After a decade of hard work as an amateur skateboarder with stints on the NYC brands 5Boro and Zoo York, as well as on Tony Hawk's Birdhouse brand, New Bedford, Mass., native Anthony Shetler finally turned pro in 2009 for World Industries. Five short years later, World Industries dropped their team and Anthony recently found himself shoulder to shoulder with many other skate veterans on the unemployment line. And there aren't many employment opportunities left in skateboarding. With dwindling sales and overstocked teams, companies are being forced to downsize or worse, shut down operations.
This shift is thrusting many veteran pro skaters to a crossroad: Do they retire from the ranks of professional skating, get a straight job and start the next chapter of their lives? Or do they hold on for as long as their current sponsor will allow? As we saw in 2013 with Anthony Van Engelen and Jason Dill's FA Skateboards, Brian Anderson's 3d Skateboards and Alex Olson's yet-to-be-announced new board brand, many pros are choosing a third option of venturing out and starting their own brands. That's where we pick things up with Anthony Shetler. When World Industries put up their "Gone Fishing" sign in December, I contacted Shetler to check in. He assured me he'd been planning for the end of his time with World for years by launching and promoting his All I Need clothing brand. Now free to venture out into the realm of skateboard manufacturing, Shetler sat down with XGames.com and laid out his plans for the launch of his own new board brand, All I Need Skateboards.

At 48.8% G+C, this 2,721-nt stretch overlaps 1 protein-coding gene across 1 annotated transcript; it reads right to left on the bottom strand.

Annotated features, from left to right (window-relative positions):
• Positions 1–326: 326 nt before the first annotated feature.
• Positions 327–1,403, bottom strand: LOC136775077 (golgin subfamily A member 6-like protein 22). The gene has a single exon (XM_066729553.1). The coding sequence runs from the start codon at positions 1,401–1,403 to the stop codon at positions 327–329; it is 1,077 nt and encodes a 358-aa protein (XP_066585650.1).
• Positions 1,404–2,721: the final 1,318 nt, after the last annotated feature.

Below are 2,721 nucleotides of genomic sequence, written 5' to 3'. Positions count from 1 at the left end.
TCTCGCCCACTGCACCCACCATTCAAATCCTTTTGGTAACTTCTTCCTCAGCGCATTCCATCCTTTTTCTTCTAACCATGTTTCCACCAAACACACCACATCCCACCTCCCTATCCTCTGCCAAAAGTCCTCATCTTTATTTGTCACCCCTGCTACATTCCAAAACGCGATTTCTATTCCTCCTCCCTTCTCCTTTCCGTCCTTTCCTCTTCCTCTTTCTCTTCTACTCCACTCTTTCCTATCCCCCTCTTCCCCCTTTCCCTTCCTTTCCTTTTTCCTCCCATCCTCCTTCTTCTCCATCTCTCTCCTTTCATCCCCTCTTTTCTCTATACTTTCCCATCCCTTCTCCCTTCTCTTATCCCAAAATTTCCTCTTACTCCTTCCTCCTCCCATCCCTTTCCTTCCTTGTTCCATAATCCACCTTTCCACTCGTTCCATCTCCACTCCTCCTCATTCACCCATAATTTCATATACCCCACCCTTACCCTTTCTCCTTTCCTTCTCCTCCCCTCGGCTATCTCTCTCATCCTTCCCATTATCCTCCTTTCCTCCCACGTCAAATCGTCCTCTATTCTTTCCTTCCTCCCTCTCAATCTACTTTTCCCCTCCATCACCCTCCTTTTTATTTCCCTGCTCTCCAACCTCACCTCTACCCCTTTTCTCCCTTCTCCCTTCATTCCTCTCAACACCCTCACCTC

XGames.com: What happened with World Industries? How did you find out?
Shetler: When World first asked me to ride for them, they came to me because they wanted to rebrand the image away from Flameboy and Wet Willy and try to bring it back to World's original direction of just raw street skating. I was hyped and down because R.P. Bess was brand manager and Charlie Thomas was team manager and I have a lot of respect for them. Unfortunately the rebranding never really happened. Everyone that worked and skated for World were core skateboarders, but the owners were not skateboarders. They were businessmen and didn't really care about skateboarding unless it was making them rich. That being said, I knew World was owned by people that didn't skate and might pull the plug on all of us someday. So my idea was to take the good money I was making from World and start my own brand, All I Need. AIN started as an apparel brand because I couldn't make decks while skating for World. So for the four years I skated for World, I built the AIN brand and saved money to eventually start making AIN decks. I basically got paid for four years to live a pro skateboarder lifestyle and to build my own skate brand. I took money from non-skateboarders, who couldn't care less about skating, and used it to start AIN.
Do you think skateboarding is going through a period of weeding out the non-skater owned brands? Or do you expect more outsiders to get into skateboarding?